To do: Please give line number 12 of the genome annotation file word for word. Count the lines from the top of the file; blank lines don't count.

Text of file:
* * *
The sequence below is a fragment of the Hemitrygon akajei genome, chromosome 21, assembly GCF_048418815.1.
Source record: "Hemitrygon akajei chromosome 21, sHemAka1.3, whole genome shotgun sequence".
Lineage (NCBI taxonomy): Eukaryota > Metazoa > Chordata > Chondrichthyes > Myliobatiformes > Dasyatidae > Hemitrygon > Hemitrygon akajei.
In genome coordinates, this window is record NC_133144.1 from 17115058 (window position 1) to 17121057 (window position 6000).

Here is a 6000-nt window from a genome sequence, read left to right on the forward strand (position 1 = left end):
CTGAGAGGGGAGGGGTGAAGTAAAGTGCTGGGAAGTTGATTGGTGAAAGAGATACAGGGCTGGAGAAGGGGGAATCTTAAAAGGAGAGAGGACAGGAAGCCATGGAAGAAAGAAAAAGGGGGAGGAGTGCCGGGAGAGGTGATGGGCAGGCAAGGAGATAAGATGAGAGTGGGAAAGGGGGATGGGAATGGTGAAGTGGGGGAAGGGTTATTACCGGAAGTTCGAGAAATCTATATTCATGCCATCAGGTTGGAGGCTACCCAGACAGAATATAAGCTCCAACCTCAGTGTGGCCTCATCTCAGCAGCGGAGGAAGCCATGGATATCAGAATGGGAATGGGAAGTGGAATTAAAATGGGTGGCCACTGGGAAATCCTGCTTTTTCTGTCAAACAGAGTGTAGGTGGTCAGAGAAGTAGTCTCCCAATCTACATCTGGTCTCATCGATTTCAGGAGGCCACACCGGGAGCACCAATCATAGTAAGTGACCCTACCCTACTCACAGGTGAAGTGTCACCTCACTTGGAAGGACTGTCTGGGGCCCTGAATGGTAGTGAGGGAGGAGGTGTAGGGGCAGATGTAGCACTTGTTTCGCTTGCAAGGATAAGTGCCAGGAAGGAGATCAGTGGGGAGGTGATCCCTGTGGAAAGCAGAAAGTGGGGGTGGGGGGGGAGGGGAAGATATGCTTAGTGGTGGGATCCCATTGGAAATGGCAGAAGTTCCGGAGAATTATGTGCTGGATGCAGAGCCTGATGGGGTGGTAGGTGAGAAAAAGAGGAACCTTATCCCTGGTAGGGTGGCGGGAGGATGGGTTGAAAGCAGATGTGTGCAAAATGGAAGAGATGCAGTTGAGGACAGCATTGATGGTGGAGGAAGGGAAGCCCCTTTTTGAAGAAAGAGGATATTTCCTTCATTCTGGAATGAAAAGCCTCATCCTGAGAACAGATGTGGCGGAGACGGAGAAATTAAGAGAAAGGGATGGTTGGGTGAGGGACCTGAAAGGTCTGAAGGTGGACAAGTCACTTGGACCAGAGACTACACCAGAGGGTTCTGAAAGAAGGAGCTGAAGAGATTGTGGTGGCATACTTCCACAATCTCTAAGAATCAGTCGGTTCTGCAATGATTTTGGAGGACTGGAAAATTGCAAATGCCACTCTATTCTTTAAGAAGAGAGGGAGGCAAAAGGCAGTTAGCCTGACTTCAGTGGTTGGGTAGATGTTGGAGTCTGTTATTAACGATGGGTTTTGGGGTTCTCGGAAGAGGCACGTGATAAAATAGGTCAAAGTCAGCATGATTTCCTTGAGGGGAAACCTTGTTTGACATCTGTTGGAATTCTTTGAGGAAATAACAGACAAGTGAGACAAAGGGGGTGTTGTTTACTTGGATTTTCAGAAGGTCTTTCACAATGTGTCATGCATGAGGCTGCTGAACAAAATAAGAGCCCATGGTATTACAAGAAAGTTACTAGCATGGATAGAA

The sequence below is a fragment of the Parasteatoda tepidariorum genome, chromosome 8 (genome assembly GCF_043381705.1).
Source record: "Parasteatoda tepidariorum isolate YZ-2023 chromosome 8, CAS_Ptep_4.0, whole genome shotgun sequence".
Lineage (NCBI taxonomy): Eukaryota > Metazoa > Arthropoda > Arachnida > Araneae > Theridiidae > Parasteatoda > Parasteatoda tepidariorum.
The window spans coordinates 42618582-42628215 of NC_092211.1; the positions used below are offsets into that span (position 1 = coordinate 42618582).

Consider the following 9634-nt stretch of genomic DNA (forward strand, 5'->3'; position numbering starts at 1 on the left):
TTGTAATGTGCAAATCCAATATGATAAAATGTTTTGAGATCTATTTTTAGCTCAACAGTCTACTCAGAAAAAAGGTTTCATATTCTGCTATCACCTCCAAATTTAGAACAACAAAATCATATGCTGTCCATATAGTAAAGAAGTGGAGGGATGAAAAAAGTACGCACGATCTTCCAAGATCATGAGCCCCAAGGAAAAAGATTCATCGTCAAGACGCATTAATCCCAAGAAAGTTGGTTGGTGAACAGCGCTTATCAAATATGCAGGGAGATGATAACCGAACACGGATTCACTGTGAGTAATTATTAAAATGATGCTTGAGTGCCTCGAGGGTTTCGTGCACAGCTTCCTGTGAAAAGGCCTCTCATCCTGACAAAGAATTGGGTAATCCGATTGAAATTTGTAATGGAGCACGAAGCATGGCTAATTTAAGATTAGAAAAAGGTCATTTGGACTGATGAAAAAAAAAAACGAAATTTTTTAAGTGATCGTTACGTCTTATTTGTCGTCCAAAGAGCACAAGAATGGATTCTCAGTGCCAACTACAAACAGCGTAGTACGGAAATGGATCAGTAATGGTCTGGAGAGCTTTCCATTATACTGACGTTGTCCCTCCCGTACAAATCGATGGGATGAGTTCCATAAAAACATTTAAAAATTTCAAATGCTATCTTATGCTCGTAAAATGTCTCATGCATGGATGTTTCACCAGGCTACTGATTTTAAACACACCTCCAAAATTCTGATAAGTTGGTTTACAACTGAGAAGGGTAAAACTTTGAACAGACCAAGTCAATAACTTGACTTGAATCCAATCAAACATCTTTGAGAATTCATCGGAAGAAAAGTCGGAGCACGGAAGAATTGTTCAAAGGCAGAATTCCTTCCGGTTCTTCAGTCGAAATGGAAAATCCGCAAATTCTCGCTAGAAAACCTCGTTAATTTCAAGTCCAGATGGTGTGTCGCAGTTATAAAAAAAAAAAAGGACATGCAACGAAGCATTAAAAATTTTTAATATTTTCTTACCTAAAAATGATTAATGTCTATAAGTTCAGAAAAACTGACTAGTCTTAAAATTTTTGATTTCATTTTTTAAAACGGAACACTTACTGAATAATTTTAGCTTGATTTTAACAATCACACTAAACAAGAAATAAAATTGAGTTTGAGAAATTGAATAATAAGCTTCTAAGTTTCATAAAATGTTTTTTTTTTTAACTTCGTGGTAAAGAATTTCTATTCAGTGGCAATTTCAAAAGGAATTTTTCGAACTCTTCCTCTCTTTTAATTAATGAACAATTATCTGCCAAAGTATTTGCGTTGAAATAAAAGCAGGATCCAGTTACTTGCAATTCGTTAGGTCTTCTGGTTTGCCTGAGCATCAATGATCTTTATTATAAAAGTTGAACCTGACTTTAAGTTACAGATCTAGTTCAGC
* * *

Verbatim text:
TTGTAATGTGCAAATCCAATATGATAAAATGTTTTGAGATCTATTTTTAGCTCAACAGTCTACTCAGAAAAAAGGTTTCATATTCTGCTATCACCTCCAAATTTAGAACAACAAAATCATATGCTGTCCATATAGTAAAGAAGTGGAGGGATGAAAAAAGTACGCACGATCTTCCAAGATCATGAGCCCCAAGGAAAAAGATTCATCGTCAAGACGCATTAATCCCAAGAAAGTTGGTTGGTGAACAGCGCTTATCAAATATGCAGGGAGATGATAACCGAACACGGATTCACTGTGAGTAATTATTAAAATGATGCTTGAGTGCCTCGAGGGTTTCGTGCACAGCTTCCTGTGAAAAGGCCTCTCATCCTGACAAAGAATTGGGTAATCCGATTGAAATTTGTAATGGAGCACGAAGCATGGCTAATTTAAGATTAGAAAAAGGTCATTTGGACTGATGAAAAAAAAAAACGAAATTTTTTAAGTGATCGTTACGTCTTATTTGTCGTCCAAAGAGCACAAGAATGGATTCTCAGTGCCAACTACAAACAGCGTAGTACGGAAATGGATCAGTAATGGTCTGGAGAGCTTTCCATTATACTGACGTTGTCCCTCCCGTACAAATCGATGGGATGAGTTCCATAAAAACATTTAAAAATTTCAAATGCTATCTTATGCTCGTAAAATGTCTCATGCATGGATGTTTCACCAGGCTACTGATTTTAAACACACCTCCAAAATTCTGATAAGTTGGTTTACAACTGAGAAGGGTAAAACTTTGAACAGACCAAGTCAATAACTTGACTTGAATCCAATCAAACATCTTTGAGAATTCATCGGAAGAAAAGTCGGAGCACGGAAGAATTGTTCAAAGGCAGAATTCCTTCCGGTTCTTCAGTCGAAATGGAAAATCCGCAAATTCTCGCTAGAAAACCTCGTTAATTTCAAGTCCAGATGGTGTGTCGCAGTTATAAAAAAAAAAAAGGACATGCAACGAAGCATTAAAAATTTTTAATATTTTCTTACCTAAAAATGATTAATGTCTATAAGTTCAGAAAAACTGACTAGTCTTAAAATTTTTGATTTCATTTTTTAAAACGGAACACTTACTGAATAATTTTAGCTTGATTTTAACAATCACACTAAACAAGAAATAAAATTGAGTTTGAGAAATTGAATAATAAGCTTCTAAGTTTCATAAAATGTTTTTTTTTTTAACTTCGTGGTAAAGAATTTCTATTCAGTGGCAATTTCAAAAGGAATTTTTCGAACTCTTCCTCTCTTTTAATTAATGAACAATTATCTGCCAAAGTATTTGCGTTGAAATAAAAGCAGGATCCAGTTACTTGCAATTCGTTAGGTCTTCTGGTTTGCCTGAGCATCAATGATCTTTATTATAAAAGTTGAACCTGACTTTAAGTTACAGATCTAGTTCAGC